a defining moment

It was early 2002. The long, dark winter was finally being pushed aside by spring, and all around me there were subtle signs of a new season; a fresh start. Daffodils, although still tight in their buds, had returned to the back garden, cherry blossom was in evidence on the trees and, when I woke up for work each morning, it no longer felt like nighttime.

That particular evening, the air was unusually mild and, after a rather uninspiring day at the call centre, me and my friend from high school, Natalie, took an invigorating cycle ride to the sea. It was here we had a flippant conversation that, unbeknown to us at the time, would see us both take a very new and exciting path in life. We were fed up with our jobs, that much was clear, and as we pedaled out our frustration along the briny coastal road, we discussed our options for the future. Despite having both left school with good A-Level grades and our heads bursting with ambition, here we were four years later stuck in dead-end jobs and living at home with our parents.

In a nut shell the conversation went something like this: ‘we could go to university’, said Natalie, ‘what’s stopping us’, I replied. And after a bit of research the following day we discovered that actually, nothing was stopping us. So that was that, it was decided (although I’m sure neither one of us believed for a second that we’d actually go through with it).

However, fast-forward six months or so and, fresh from quitting said dead-end job in the call centre, I found myself in London queuing with a group of grungy 18-year-olds for the keys to my new student digs. Natalie was doing something similar, at a different university, in a different town. So, for the next three years, the University of East London became my world. There I learnt a thing or two about the media industry and a lot about standing on my own two feet. For the first time in my life I had independence; I was away from my family and friends – out of my comfort zone – and although it was daunting at first, I soon started to love my London life. I made new friends from all around the country, and even some from overseas. I very quickly discovered there was more to this small-town girl than just a call centre headset and a home-cooked meal from mum. But even then, tucked away at the back of my mind, was the thought that when my three years of fun was up, I’d head back home and pick up where I left off, re-start my old life back in Clacton. And then I met Tom.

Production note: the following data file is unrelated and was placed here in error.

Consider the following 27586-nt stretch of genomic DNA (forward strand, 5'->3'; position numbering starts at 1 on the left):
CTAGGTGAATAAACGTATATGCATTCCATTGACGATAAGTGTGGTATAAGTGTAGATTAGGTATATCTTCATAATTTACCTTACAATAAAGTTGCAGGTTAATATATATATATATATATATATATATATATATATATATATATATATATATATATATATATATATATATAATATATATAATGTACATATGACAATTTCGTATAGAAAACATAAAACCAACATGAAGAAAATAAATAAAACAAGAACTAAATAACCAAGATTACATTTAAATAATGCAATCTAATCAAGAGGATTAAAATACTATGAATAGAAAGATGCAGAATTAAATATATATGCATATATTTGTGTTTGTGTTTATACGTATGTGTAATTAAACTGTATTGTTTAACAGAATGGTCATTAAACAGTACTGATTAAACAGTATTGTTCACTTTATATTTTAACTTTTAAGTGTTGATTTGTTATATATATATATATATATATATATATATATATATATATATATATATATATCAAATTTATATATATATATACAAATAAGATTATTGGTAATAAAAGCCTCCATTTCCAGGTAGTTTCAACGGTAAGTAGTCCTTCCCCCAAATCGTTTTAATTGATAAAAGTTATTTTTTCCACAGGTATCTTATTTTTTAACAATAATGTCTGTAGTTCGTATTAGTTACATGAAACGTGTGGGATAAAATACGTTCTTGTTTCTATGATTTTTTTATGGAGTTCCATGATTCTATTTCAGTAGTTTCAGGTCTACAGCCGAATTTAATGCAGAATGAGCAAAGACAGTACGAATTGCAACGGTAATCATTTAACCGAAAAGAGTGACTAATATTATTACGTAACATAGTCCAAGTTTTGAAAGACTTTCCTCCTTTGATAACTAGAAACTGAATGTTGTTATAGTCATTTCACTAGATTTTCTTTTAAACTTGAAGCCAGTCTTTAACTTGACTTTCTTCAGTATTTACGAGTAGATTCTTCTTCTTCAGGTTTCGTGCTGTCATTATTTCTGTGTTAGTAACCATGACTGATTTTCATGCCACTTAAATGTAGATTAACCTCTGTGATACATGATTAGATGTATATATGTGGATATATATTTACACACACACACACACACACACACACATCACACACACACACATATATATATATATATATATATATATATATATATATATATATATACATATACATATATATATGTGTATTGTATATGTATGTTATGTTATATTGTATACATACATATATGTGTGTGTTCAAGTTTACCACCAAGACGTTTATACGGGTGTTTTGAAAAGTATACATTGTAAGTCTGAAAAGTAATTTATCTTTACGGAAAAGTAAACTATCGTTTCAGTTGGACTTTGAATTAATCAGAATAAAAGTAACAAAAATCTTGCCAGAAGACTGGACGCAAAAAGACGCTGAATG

In 2005, Tom – a trendy design student from Goldsmith’s – breezed into my life wearing black skinny jeans and the new Marc Jacob’s fragrance, and he has stayed there ever since. He was – and still is – totally at odds with the baggy-jeaned, checked-shirted Essex boys from my hometown, which is probably one of the many reasons why I fell for him. So, rather than leaving London after graduating and heading back east, I moved west with Tom and we set up (a rather tiny) home together. I eventually fought my way into the media industry and Tom started a career in design.

And that pretty much encapsulates the past decade of my life and today, as I’m sat in my central London workplace (not a call centre headset in sight), adorned with a recently acquired sparkly diamond on my left hand, I feel very lucky. Yes, I may have a bit more student debt than I would’ve liked, and I know if I were to live the past ten years all over again, I would do more than a few things differently. But I’m very glad that, in the words of self-help author Susan Jeffers, I felt the fear and did it anyway!

It does amaze me how such a seemingly insignificant event has the potential to affect life in such a hugely significant way; for that one simple conversation set the wheels in motion for something altogether more complex, and those wheels have been spinning faster and faster ever since. Of course, maybe it was my destiny to move to London, to go to university, and to meet the man I’m going to marry, and perhaps one way or another I would have wandered along that path whether I’d had that conversation or not. But still, I can’t help wondering how things would have turned out if, on that unusually mild spring evening in early 2002, Natalie and I hadn’t gone for that invigorating cycle ride to the sea.


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